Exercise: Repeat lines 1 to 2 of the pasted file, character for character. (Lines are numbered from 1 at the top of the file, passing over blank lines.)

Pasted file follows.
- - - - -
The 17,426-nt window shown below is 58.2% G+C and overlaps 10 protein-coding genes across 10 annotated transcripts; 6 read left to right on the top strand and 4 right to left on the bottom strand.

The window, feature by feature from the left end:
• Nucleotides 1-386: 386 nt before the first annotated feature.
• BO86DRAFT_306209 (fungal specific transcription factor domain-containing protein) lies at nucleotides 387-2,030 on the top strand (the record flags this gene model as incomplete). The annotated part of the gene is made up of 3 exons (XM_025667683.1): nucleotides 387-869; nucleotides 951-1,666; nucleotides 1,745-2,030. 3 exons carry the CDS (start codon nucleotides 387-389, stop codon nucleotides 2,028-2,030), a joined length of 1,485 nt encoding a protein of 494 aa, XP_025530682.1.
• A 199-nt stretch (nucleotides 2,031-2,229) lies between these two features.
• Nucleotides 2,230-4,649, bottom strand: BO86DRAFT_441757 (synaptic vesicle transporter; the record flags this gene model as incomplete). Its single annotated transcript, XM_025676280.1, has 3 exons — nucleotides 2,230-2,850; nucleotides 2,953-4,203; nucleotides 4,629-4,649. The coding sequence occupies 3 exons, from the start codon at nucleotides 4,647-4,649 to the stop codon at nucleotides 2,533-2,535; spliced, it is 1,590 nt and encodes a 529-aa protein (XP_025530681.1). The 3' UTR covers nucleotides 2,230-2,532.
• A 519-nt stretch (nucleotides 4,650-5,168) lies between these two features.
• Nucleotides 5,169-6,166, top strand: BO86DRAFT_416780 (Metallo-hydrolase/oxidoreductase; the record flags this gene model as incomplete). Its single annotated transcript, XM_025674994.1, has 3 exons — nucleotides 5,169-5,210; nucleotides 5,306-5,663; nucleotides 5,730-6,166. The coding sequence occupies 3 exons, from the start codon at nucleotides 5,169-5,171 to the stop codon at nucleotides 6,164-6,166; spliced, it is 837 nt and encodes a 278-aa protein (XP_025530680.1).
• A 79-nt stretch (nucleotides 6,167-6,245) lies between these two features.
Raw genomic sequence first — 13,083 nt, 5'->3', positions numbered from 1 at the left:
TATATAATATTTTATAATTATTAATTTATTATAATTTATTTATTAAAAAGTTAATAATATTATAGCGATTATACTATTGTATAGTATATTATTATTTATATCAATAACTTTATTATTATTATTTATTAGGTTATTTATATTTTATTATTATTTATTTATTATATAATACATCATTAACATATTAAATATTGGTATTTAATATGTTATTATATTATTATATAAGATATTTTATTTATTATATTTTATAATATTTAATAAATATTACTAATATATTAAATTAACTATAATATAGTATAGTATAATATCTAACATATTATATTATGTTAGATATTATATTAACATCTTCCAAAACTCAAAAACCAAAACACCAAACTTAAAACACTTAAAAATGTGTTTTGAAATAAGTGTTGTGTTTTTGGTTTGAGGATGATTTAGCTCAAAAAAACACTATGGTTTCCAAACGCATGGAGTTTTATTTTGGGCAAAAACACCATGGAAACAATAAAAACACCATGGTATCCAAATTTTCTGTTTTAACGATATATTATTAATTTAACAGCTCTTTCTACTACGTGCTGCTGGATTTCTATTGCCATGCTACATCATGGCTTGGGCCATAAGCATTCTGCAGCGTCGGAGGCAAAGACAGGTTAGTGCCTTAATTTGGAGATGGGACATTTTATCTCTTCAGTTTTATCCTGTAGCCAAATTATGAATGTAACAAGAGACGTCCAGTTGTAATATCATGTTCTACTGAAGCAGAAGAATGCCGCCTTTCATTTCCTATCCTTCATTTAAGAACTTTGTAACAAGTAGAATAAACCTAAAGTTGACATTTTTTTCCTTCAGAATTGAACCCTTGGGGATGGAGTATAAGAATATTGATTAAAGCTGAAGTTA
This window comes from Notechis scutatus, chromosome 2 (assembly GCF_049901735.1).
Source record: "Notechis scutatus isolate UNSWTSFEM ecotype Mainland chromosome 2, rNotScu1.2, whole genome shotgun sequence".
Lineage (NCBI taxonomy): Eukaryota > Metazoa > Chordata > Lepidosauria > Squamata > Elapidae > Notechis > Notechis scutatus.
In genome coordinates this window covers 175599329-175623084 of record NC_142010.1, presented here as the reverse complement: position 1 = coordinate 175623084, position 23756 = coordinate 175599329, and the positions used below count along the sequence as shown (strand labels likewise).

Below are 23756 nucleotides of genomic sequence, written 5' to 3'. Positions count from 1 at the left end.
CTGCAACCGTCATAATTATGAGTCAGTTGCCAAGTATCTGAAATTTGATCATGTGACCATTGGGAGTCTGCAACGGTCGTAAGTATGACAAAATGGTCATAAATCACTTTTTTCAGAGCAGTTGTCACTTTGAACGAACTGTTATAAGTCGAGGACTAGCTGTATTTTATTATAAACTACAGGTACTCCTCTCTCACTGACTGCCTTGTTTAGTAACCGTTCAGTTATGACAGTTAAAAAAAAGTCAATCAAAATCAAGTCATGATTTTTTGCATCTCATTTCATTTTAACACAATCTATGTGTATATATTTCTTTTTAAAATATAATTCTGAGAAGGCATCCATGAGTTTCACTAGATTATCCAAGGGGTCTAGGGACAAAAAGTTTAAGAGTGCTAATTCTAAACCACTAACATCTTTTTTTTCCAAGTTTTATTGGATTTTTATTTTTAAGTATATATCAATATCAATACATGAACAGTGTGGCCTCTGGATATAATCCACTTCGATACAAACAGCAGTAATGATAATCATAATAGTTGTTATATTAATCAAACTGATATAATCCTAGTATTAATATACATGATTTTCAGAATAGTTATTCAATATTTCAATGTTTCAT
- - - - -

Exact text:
The 17,426-nt window shown below is 58.2% G+C and overlaps 10 protein-coding genes across 10 annotated transcripts; 6 read left to right on the top strand and 4 right to left on the bottom strand.

The window, feature by feature from the left end: